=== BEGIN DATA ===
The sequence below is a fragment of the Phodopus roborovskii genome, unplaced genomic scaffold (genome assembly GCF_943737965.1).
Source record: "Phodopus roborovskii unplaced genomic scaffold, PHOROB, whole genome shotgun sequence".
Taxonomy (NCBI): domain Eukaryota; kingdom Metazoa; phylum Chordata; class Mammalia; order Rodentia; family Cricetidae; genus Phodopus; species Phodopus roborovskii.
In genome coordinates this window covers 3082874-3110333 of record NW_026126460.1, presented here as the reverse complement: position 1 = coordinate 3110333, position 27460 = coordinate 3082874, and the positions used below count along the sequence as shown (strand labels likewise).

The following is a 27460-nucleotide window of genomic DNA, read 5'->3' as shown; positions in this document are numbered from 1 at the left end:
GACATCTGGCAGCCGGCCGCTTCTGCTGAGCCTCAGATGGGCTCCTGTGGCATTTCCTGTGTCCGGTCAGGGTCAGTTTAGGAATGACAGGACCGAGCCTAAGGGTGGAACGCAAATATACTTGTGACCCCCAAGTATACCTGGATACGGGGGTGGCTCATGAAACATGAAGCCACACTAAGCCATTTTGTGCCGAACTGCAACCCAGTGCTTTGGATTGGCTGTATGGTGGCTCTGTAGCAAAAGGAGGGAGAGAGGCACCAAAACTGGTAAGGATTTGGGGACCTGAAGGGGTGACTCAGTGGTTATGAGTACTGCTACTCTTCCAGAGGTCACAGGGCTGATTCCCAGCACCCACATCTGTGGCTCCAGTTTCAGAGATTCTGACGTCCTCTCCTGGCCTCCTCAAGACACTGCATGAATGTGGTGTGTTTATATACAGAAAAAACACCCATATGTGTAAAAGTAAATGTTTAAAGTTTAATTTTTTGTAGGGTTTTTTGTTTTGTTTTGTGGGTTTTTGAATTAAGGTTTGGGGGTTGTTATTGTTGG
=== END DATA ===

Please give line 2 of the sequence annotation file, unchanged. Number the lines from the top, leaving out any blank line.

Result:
Source record: "Phodopus roborovskii unplaced genomic scaffold, PHOROB, whole genome shotgun sequence".